This morning on the backside near the clockers’ stand, Ron Anderson and Doc Danner are shooting the breeze, taking a break from the normal routine of lobbying trainers and chatting up owners in the hopes of scoring winning mounts for their riders. Anderson represents Garrett Gomez, currently fifth in the standings at Saratoga. Danner’s jock is Shaun Bridgmohan, who ranks tenth.
Anderson could run for public office, and if the horsemen’s population had anything to do with it, he’d win. He has the PR business down flat. Every morning, putting around the track in his white golf cart, he smiles and shakes hands and talks to trainers, agenting with the seamless veneer of a well-trained politician. It’s a routine he has down pat after more than 30 years in the business, and his sterling roster of former clients leaves no doubt as to his ability. He worked with the late Chris Antley and held the book for Eclipse Award winners Jerry Bailey and Gary Stevens, among others. When he picked up Garrett Gomez as a client after Stevens retired, the rider’s career jumped to a new level.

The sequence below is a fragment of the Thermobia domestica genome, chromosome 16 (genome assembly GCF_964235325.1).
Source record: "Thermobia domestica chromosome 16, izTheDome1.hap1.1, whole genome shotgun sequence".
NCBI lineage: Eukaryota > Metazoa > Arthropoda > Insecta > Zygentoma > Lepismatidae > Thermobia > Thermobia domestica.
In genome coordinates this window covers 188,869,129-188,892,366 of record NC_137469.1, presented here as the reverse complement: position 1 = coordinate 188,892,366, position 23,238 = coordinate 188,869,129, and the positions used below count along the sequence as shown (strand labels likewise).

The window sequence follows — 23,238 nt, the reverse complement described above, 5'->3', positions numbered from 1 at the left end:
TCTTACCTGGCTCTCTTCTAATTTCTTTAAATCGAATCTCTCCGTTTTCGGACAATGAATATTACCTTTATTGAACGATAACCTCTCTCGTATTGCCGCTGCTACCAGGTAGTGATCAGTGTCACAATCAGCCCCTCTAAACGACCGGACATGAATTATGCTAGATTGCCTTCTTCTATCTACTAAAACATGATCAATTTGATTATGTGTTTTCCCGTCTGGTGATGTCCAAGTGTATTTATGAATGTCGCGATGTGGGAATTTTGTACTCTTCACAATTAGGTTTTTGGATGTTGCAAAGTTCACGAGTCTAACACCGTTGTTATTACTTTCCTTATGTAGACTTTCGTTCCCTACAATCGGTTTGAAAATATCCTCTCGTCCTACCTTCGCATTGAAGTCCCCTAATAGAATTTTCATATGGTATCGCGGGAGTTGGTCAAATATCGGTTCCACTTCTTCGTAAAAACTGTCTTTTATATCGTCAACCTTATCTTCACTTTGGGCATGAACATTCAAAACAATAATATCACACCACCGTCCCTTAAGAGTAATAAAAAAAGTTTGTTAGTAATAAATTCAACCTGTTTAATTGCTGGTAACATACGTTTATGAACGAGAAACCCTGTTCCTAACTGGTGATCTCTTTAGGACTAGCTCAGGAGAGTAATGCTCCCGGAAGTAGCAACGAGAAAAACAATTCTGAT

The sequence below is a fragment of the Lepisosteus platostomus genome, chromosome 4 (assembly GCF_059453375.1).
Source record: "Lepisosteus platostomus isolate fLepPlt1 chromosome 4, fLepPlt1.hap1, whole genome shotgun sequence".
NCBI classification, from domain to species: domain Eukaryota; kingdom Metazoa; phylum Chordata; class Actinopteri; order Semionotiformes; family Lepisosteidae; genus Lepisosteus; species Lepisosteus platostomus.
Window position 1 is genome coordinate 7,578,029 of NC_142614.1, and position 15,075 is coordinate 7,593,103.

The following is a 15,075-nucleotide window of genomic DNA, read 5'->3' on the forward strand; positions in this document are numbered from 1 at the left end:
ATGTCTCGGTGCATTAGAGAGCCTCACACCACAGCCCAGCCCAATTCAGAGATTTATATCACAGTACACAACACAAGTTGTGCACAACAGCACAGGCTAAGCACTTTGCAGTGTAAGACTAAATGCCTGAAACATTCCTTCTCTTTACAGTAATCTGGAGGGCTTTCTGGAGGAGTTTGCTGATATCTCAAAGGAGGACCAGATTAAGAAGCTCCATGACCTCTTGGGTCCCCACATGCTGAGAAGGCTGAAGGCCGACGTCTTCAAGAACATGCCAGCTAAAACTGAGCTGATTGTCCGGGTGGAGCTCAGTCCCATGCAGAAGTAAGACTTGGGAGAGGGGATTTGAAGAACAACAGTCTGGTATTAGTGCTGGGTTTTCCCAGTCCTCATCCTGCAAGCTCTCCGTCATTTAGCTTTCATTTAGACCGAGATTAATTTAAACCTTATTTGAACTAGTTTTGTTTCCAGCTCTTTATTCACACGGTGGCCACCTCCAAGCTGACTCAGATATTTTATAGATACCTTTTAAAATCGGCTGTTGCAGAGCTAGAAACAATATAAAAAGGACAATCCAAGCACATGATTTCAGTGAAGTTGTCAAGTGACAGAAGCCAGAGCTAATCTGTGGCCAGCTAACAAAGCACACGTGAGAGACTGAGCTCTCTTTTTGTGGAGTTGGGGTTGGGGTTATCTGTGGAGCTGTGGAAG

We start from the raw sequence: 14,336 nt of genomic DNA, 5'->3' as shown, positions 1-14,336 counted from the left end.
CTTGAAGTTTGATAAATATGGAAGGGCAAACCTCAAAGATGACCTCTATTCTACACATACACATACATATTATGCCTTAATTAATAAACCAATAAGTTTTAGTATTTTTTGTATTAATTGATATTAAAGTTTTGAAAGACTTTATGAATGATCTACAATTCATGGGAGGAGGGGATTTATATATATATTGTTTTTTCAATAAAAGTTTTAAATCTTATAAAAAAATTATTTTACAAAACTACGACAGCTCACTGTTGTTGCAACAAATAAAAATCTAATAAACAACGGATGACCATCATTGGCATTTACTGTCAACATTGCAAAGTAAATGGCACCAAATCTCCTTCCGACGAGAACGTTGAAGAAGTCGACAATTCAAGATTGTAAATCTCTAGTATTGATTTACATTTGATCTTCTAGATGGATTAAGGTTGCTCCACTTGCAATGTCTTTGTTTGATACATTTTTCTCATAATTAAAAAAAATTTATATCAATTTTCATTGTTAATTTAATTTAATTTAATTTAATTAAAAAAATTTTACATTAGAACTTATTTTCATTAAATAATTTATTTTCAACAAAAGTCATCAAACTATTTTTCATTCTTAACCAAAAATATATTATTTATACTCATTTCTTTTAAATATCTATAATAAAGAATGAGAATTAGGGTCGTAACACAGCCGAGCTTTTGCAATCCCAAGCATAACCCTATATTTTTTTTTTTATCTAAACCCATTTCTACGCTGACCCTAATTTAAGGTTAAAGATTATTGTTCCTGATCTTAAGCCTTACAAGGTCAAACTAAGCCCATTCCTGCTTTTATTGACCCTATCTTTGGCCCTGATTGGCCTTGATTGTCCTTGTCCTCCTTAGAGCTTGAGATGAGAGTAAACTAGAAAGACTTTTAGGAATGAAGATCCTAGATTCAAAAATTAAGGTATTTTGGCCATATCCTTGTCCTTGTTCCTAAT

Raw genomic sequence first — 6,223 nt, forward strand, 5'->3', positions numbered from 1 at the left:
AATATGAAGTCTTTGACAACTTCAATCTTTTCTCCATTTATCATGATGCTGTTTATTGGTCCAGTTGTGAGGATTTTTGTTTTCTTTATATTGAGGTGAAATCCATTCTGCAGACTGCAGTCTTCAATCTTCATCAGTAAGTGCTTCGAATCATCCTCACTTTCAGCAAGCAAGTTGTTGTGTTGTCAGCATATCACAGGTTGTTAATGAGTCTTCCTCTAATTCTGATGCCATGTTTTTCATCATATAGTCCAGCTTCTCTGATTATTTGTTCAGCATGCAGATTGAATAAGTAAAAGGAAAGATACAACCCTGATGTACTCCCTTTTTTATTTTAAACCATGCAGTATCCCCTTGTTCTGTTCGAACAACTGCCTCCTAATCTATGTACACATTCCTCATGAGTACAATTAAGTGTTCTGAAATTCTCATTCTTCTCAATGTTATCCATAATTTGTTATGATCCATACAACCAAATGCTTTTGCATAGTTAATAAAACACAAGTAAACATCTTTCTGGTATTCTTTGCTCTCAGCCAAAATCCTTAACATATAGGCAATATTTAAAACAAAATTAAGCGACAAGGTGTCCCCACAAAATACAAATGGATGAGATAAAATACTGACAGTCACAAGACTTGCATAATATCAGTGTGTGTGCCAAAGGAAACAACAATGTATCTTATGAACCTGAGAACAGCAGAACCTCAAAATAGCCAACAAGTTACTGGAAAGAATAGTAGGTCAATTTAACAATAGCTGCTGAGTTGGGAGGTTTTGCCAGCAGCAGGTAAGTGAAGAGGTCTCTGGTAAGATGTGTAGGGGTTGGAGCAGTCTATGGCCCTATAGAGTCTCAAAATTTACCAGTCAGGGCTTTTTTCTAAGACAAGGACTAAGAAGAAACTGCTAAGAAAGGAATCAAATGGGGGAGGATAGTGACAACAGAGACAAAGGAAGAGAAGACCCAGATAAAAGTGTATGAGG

“The hardest thing is to keep everybody happy,” says Anderson. “To win and keep everyone happy, that’s the main thing. Your brain is going all the time – what if I were on this horse, what if I were on that horse, will this guy give me a shot, does his horse have a chance, all that stuff. People come up to me and say, ‘hey, I need a tip in the fifth race today,’ and I’m like, ‘Buddy, my mind is four or five days down the road.’”
Anderson and Gomez shot out of the blocks this meet and led the race for the riding title going into the second week. But Kent Desormeaux teamed up with leading trainer Bill Mott to pass them by, and Cornelio Velasquez took the lead yesterday. John Velazquez is also higher up on the standings by one or two wins. The competition is tough. The agents are doing their best.
“Every rider should be an agent before they become a jock,” Danner says, half joking, half serious. “Then they’d understand everything we go through.”
Danner, longtime agent for the now-retired Pat Day, has found himself working in a different way since taking Bridgmohan’s book. Now he’s hustling mounts rather than organizing them, doing his best to get his jock on horses with a shot. It isn’t easy.
But, as Danner later remarks, anyone who thinks this game is easy ought to have his head examined.